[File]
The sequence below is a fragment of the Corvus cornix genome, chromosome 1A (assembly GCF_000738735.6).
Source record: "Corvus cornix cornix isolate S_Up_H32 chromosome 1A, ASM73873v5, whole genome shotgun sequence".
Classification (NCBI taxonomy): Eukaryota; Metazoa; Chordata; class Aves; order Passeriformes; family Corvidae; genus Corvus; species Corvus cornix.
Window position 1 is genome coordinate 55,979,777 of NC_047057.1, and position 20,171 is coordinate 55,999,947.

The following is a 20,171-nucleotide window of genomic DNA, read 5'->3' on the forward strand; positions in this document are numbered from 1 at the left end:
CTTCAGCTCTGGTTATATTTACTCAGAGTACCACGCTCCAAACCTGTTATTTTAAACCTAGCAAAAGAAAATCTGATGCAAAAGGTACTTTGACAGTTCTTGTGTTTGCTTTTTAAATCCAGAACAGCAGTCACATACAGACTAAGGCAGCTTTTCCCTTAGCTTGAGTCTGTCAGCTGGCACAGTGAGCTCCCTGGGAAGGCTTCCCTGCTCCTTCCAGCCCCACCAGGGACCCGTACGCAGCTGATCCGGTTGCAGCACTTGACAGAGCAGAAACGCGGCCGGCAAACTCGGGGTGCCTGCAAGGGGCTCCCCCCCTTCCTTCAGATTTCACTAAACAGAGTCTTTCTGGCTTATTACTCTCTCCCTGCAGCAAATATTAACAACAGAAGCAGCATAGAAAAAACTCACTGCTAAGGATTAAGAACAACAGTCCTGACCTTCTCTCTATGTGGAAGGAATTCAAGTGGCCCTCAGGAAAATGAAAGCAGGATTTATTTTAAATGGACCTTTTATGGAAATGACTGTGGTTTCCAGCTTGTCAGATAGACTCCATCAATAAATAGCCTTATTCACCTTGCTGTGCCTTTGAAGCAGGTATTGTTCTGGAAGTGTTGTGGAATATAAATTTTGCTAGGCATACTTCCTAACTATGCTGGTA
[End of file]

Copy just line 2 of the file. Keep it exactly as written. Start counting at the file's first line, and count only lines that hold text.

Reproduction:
Source record: "Corvus cornix cornix isolate S_Up_H32 chromosome 1A, ASM73873v5, whole genome shotgun sequence".